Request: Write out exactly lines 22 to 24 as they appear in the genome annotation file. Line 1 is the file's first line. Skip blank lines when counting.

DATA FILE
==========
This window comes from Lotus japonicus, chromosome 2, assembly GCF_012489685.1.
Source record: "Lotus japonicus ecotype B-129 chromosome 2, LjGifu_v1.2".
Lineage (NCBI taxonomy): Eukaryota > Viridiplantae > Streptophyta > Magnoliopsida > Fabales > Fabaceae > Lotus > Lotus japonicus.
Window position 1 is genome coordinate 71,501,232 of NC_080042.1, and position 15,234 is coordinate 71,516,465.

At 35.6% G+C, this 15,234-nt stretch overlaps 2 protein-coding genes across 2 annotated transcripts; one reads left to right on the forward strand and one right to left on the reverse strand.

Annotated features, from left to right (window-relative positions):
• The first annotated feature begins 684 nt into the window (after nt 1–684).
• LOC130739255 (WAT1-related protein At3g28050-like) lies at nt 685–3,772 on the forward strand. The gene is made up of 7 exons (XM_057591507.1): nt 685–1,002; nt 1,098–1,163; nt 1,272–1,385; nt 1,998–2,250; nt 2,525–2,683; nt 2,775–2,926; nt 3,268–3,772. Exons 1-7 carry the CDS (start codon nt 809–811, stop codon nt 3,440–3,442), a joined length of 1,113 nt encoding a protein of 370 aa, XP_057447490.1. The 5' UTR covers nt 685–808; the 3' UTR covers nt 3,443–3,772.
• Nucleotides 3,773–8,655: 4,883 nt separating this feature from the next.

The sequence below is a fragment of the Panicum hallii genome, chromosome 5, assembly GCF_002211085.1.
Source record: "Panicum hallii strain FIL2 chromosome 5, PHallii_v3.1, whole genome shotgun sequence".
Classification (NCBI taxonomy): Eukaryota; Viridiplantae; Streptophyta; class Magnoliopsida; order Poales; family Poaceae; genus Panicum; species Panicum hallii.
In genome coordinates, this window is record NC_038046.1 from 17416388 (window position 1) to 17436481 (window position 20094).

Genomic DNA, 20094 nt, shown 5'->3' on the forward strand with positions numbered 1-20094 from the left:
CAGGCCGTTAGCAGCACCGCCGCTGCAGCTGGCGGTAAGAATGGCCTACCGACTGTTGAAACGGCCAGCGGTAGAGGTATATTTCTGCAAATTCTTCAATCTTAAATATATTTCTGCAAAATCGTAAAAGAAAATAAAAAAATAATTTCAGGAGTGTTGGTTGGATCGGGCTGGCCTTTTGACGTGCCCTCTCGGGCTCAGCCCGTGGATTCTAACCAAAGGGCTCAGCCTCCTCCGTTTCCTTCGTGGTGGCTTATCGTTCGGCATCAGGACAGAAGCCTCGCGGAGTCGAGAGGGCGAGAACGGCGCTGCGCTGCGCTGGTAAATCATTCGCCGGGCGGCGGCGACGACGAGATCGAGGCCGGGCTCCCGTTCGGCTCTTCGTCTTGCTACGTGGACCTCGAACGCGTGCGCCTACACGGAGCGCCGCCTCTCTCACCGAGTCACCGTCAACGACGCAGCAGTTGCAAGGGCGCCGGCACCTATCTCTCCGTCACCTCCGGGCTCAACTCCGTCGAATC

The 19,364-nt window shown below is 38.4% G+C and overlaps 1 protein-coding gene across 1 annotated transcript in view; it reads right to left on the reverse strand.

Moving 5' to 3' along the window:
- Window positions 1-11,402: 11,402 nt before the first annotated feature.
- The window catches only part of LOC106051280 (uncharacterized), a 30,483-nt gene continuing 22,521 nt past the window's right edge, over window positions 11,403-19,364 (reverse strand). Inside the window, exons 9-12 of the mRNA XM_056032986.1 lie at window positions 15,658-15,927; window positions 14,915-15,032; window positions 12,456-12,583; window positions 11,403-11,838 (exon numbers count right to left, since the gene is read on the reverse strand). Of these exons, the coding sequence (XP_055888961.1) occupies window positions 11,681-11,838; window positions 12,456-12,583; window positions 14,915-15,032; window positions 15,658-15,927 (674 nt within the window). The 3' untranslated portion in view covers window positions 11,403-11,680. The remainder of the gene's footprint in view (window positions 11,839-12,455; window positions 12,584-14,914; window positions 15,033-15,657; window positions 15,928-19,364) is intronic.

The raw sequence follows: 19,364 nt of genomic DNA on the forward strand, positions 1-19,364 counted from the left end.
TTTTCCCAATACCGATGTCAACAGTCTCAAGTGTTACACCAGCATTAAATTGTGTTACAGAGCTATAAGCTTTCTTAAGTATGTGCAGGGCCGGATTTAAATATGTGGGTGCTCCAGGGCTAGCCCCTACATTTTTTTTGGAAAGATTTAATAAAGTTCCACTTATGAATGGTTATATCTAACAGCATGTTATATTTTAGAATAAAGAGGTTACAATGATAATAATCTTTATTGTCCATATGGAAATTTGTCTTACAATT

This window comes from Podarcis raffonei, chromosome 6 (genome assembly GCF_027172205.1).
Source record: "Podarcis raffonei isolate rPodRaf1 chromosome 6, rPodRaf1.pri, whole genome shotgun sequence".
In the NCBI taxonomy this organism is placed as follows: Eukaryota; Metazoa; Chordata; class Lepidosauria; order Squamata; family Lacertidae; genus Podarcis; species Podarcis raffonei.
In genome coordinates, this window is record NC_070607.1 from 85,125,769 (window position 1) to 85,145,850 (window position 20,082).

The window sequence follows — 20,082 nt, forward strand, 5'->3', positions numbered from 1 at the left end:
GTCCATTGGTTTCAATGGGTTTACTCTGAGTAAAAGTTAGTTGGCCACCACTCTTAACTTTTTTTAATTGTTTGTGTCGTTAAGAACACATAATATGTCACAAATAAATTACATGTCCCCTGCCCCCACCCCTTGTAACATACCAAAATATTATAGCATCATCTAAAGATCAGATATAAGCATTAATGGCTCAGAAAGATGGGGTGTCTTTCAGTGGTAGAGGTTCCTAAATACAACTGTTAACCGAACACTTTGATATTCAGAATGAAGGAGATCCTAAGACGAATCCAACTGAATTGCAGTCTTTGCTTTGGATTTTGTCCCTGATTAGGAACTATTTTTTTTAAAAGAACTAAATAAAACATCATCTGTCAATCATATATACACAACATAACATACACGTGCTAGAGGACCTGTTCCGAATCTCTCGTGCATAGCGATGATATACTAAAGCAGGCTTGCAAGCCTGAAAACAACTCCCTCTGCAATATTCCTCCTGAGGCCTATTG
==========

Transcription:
This window comes from Podarcis raffonei, chromosome 6 (genome assembly GCF_027172205.1).
Source record: "Podarcis raffonei isolate rPodRaf1 chromosome 6, rPodRaf1.pri, whole genome shotgun sequence".
In the NCBI taxonomy this organism is placed as follows: Eukaryota; Metazoa; Chordata; class Lepidosauria; order Squamata; family Lacertidae; genus Podarcis; species Podarcis raffonei.